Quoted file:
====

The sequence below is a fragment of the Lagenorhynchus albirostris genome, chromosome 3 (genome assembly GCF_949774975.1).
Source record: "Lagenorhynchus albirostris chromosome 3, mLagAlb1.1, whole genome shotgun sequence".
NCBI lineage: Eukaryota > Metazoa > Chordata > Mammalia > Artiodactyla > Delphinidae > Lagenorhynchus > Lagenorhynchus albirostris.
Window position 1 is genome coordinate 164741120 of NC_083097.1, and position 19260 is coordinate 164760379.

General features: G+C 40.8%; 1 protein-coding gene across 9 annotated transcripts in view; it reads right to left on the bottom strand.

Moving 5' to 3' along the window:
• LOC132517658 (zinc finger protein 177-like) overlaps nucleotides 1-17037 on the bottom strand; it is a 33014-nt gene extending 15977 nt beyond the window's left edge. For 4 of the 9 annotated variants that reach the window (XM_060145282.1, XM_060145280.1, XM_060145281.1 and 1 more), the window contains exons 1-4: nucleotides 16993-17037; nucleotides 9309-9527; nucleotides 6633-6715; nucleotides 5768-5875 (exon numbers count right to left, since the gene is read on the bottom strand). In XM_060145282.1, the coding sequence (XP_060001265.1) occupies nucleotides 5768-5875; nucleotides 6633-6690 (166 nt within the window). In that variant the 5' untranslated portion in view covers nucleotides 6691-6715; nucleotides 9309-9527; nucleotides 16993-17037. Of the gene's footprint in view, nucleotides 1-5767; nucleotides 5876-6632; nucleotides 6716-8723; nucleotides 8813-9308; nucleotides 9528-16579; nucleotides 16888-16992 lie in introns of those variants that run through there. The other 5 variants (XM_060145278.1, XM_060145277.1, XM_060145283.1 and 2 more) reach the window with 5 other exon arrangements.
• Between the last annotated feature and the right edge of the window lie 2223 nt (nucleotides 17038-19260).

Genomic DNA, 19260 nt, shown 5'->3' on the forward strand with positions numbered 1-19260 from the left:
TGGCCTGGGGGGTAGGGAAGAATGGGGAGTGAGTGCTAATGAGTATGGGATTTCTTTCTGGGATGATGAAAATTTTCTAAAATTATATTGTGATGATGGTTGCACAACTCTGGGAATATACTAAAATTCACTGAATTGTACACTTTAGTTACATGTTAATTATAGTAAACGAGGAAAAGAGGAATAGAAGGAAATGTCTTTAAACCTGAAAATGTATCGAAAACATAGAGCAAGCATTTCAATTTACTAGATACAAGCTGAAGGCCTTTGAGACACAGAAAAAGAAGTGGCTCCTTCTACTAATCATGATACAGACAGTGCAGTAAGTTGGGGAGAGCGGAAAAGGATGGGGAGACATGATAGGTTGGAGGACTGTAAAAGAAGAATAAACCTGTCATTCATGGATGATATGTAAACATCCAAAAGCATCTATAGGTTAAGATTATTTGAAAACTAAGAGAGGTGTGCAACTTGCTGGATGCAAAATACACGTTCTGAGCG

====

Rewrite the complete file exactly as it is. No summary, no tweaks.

The sequence below is a fragment of the Lagenorhynchus albirostris genome, chromosome 3 (genome assembly GCF_949774975.1).
Source record: "Lagenorhynchus albirostris chromosome 3, mLagAlb1.1, whole genome shotgun sequence".
NCBI lineage: Eukaryota > Metazoa > Chordata > Mammalia > Artiodactyla > Delphinidae > Lagenorhynchus > Lagenorhynchus albirostris.
Window position 1 is genome coordinate 164741120 of NC_083097.1, and position 19260 is coordinate 164760379.

General features: G+C 40.8%; 1 protein-coding gene across 9 annotated transcripts in view; it reads right to left on the bottom strand.

Moving 5' to 3' along the window:
• LOC132517658 (zinc finger protein 177-like) overlaps nucleotides 1-17037 on the bottom strand; it is a 33014-nt gene extending 15977 nt beyond the window's left edge. For 4 of the 9 annotated variants that reach the window (XM_060145282.1, XM_060145280.1, XM_060145281.1 and 1 more), the window contains exons 1-4: nucleotides 16993-17037; nucleotides 9309-9527; nucleotides 6633-6715; nucleotides 5768-5875 (exon numbers count right to left, since the gene is read on the bottom strand). In XM_060145282.1, the coding sequence (XP_060001265.1) occupies nucleotides 5768-5875; nucleotides 6633-6690 (166 nt within the window). In that variant the 5' untranslated portion in view covers nucleotides 6691-6715; nucleotides 9309-9527; nucleotides 16993-17037. Of the gene's footprint in view, nucleotides 1-5767; nucleotides 5876-6632; nucleotides 6716-8723; nucleotides 8813-9308; nucleotides 9528-16579; nucleotides 16888-16992 lie in introns of those variants that run through there. The other 5 variants (XM_060145278.1, XM_060145277.1, XM_060145283.1 and 2 more) reach the window with 5 other exon arrangements.
• Between the last annotated feature and the right edge of the window lie 2223 nt (nucleotides 17038-19260).

Genomic DNA, 19260 nt, shown 5'->3' on the forward strand with positions numbered 1-19260 from the left:
TGGCCTGGGGGGTAGGGAAGAATGGGGAGTGAGTGCTAATGAGTATGGGATTTCTTTCTGGGATGATGAAAATTTTCTAAAATTATATTGTGATGATGGTTGCACAACTCTGGGAATATACTAAAATTCACTGAATTGTACACTTTAGTTACATGTTAATTATAGTAAACGAGGAAAAGAGGAATAGAAGGAAATGTCTTTAAACCTGAAAATGTATCGAAAACATAGAGCAAGCATTTCAATTTACTAGATACAAGCTGAAGGCCTTTGAGACACAGAAAAAGAAGTGGCTCCTTCTACTAATCATGATACAGACAGTGCAGTAAGTTGGGGAGAGCGGAAAAGGATGGGGAGACATGATAGGTTGGAGGACTGTAAAAGAAGAATAAACCTGTCATTCATGGATGATATGTAAACATCCAAAAGCATCTATAGGTTAAGATTATTTGAAAACTAAGAGAGGTGTGCAACTTGCTGGATGCAAAATACACGTTCTGAGCG